Hyperuricemic nephropathy, familial juvenile 2
Familial juvenile hyperuricemic nephropathy 2 is an autosomal dominant disorder caused by mutations of the REN gene. The predominant clinical features are anemia and hyperuricemia. The latter accounts for gout and nephropathy with progressive renal failure.
The patients usually resents with gout, anemia, or progressive renal failure. Often there is a striking family history of such disorders. The clinical diagnosis can be made based on laboratory findings of hyperuricemia and reduced fractional clearance of uric acid. The diagnosis can be proved by molecular genetic methods. Molecular genetic diagnosis and fractional clearance of uric acid are the only methods practicable to identify asymptomatic family members.
The progression of renal can be significantly reduced by allupurinol. Early therapy is mandatory.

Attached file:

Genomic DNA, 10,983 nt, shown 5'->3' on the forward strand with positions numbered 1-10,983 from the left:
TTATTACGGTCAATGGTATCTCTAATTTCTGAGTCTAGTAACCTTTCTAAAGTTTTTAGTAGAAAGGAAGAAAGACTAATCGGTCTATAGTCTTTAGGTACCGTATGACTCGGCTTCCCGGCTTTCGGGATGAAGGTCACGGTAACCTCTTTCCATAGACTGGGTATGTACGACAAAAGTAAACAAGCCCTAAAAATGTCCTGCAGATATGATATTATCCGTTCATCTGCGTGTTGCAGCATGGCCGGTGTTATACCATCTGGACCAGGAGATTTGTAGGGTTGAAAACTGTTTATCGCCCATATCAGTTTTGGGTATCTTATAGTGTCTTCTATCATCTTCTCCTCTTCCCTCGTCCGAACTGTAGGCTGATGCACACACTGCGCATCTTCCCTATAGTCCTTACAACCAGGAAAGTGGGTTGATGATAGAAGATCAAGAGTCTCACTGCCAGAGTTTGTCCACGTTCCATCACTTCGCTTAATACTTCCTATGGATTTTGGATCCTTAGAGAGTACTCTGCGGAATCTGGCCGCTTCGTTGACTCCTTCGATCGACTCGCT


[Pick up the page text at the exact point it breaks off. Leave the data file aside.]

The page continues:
|Hyperuricemic nephropathy, familial juvenile 1|
|Hyperuricemic nephropathy, familial juvenile 2|
Stibůrková B et. al. (2003) Familial juvenile hyperuricaemic nephropathy (FJHN): linkage analysis in 15 families, physical and transcriptional characterisation of the FJHN critical region on chromosome 16p11.2 and the analysis of seven candidate genes.[^]
Zivná M et. al. (2009) Dominant renin gene mutations associated with early-onset hyperuricemia, anemia, and chronic kidney failure.[^]
Hodanová K et. al. (2005) Mapping of a new candidate locus for uromodulin-associated kidney disease (UAKD) to chromosome 1q41.[^]